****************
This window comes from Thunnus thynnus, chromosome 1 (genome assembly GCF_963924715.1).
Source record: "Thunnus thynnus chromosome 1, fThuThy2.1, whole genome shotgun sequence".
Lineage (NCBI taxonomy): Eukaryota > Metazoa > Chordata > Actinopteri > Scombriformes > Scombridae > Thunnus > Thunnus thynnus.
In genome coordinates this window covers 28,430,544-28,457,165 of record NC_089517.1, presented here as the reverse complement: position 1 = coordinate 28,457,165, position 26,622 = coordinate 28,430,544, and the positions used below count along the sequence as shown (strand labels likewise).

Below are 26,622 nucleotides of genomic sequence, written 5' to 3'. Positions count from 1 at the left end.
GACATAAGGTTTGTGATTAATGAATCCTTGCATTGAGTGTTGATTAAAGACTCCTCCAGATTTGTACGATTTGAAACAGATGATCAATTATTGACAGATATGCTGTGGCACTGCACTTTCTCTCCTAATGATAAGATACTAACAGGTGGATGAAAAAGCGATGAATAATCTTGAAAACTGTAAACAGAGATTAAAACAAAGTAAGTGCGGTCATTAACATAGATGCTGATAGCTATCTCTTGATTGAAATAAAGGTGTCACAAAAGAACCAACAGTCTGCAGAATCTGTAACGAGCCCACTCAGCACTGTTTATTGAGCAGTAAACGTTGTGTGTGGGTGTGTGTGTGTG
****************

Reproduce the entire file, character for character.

This window comes from Thunnus thynnus, chromosome 1 (genome assembly GCF_963924715.1).
Source record: "Thunnus thynnus chromosome 1, fThuThy2.1, whole genome shotgun sequence".
Lineage (NCBI taxonomy): Eukaryota > Metazoa > Chordata > Actinopteri > Scombriformes > Scombridae > Thunnus > Thunnus thynnus.
In genome coordinates this window covers 28,430,544-28,457,165 of record NC_089517.1, presented here as the reverse complement: position 1 = coordinate 28,457,165, position 26,622 = coordinate 28,430,544, and the positions used below count along the sequence as shown (strand labels likewise).

Below are 26,622 nucleotides of genomic sequence, written 5' to 3'. Positions count from 1 at the left end.
GACATAAGGTTTGTGATTAATGAATCCTTGCATTGAGTGTTGATTAAAGACTCCTCCAGATTTGTACGATTTGAAACAGATGATCAATTATTGACAGATATGCTGTGGCACTGCACTTTCTCTCCTAATGATAAGATACTAACAGGTGGATGAAAAAGCGATGAATAATCTTGAAAACTGTAAACAGAGATTAAAACAAAGTAAGTGCGGTCATTAACATAGATGCTGATAGCTATCTCTTGATTGAAATAAAGGTGTCACAAAAGAACCAACAGTCTGCAGAATCTGTAACGAGCCCACTCAGCACTGTTTATTGAGCAGTAAACGTTGTGTGTGGGTGTGTGTGTGTG